The data needed for your project could be corrupted, unusable, or not exist. Imagine that you want to analyze whether retail clients tend to spend more when their social status changes from single to married and from childless to young parents. Then it turns out that the company’s data contains only the latest person status without historical changes or doesn’t have any status column at all. Such issues can close many projects at an early start.
What to do: When you are going to start a project you want to prevent the most common data issues by asking the right prevention questions. The worst is that you can not imagine all possible scenarios with broken data. The best solution is to get a data sample before the project starts. If it’s not possible, try to study the data as soon as possible and design an early “go/no go” step in the project timeline.
If the project has been already started and the data issue reveals, you need to notify stakeholders as soon as possible. They will be upset if it shows up after one or two months of active work. You need to figure out how you can act in such kind of situation. Is it possible to gather more data? Maybe you can use additional sources? Can you start collecting the necessary data so the project becomes possible in the future?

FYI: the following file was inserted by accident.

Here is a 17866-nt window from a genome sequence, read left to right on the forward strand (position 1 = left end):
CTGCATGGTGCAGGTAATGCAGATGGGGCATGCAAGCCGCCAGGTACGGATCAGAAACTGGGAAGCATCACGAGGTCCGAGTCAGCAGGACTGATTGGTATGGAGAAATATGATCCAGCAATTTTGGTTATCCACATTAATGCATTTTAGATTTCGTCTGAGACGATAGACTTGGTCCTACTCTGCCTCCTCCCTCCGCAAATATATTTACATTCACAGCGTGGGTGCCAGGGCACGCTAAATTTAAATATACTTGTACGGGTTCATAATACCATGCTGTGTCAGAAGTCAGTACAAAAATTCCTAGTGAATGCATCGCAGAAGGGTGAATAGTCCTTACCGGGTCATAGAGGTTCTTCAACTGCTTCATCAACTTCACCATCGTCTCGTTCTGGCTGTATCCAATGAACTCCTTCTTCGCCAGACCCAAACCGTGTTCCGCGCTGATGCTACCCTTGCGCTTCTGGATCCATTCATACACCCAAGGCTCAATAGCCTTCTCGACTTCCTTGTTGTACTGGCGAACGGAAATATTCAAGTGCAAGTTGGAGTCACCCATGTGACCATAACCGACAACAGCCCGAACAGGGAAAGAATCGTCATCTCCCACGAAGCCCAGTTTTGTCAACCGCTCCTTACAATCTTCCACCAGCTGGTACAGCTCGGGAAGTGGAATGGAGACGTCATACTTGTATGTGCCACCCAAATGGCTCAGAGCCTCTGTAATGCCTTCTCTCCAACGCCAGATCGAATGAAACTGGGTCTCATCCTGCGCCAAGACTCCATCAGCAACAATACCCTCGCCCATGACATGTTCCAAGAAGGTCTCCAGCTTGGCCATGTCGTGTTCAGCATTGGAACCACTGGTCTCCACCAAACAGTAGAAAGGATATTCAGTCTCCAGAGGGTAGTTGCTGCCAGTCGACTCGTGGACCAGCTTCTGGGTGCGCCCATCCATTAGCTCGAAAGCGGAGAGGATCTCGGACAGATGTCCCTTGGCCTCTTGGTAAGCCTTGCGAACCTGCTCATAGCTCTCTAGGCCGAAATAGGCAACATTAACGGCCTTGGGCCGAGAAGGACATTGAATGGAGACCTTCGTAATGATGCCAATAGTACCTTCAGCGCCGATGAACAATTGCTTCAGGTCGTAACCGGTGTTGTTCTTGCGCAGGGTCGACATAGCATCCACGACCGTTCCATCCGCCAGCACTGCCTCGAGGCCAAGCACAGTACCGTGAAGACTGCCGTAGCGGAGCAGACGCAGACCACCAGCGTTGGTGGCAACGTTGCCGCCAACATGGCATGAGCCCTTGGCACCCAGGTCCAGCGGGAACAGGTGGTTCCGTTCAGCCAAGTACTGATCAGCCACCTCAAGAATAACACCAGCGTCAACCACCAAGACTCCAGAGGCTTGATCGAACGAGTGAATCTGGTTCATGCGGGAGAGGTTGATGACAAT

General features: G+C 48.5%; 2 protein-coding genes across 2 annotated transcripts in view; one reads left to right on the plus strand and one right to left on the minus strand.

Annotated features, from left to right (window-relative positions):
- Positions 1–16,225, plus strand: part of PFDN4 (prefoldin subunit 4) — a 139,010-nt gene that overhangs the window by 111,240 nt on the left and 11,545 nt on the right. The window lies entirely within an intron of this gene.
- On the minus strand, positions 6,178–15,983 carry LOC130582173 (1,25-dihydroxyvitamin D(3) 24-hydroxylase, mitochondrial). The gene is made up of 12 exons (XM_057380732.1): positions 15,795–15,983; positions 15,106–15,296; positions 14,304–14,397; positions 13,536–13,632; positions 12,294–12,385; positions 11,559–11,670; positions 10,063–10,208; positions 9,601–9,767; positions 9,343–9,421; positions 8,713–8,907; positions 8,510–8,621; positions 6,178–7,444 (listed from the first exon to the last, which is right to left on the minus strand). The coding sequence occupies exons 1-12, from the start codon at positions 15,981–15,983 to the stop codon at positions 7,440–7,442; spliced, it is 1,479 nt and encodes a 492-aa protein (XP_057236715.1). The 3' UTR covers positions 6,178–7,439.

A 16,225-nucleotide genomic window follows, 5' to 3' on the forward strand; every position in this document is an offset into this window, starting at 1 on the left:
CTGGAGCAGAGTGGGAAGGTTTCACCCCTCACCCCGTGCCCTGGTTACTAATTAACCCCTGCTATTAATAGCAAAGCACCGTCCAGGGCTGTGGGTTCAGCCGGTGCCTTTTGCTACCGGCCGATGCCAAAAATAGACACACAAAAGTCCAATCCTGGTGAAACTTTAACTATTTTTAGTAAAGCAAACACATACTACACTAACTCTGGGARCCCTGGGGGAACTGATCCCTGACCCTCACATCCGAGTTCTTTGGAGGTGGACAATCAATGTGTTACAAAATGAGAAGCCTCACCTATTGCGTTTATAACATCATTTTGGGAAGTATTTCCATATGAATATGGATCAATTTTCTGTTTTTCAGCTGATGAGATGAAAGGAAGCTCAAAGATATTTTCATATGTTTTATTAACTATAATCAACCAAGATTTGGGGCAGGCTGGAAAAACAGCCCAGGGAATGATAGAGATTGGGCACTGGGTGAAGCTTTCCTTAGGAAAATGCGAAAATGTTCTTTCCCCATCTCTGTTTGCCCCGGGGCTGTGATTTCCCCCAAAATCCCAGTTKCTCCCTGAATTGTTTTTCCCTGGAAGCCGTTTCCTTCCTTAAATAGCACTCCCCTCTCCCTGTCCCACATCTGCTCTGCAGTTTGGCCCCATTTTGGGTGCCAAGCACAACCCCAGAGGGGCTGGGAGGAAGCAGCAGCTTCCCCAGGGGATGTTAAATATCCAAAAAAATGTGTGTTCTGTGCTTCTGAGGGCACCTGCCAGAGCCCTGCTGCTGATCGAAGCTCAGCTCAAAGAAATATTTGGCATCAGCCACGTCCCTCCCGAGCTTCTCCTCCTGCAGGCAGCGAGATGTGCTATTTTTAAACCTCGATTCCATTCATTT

Tip: check the data first and communicate to stakeholders immediately.
Your data could be totally fine and even not very dirty. But it still can be useless. There could be no signal, in other words, given information could not be used for the prediction. It happens when features don’t have any influence on the target. For example, a company wants to predict a customer’s satisfaction based on their demography data such as gender, age, etc. We can make some assumptions about the data’s signal but we will not be able to know this for sure before starting the project. Given data and target can be uncorrelated, so the resulting model will work at the random chance level.
What to do: This situation can be tricky. Is it possible to gather more data or to change the data source? In our example above, is it possible to find/collect customers’ reviews left for ordered items? If the data you have is all that can you have, try to reframe the problem. This dataset is not good for satisfaction prediction, but if you use it for customers clustering? Or maybe you can find the most popular items based on age-gender characteristics and build a simple recommendation system? Reshaping could save the project though by modifying it.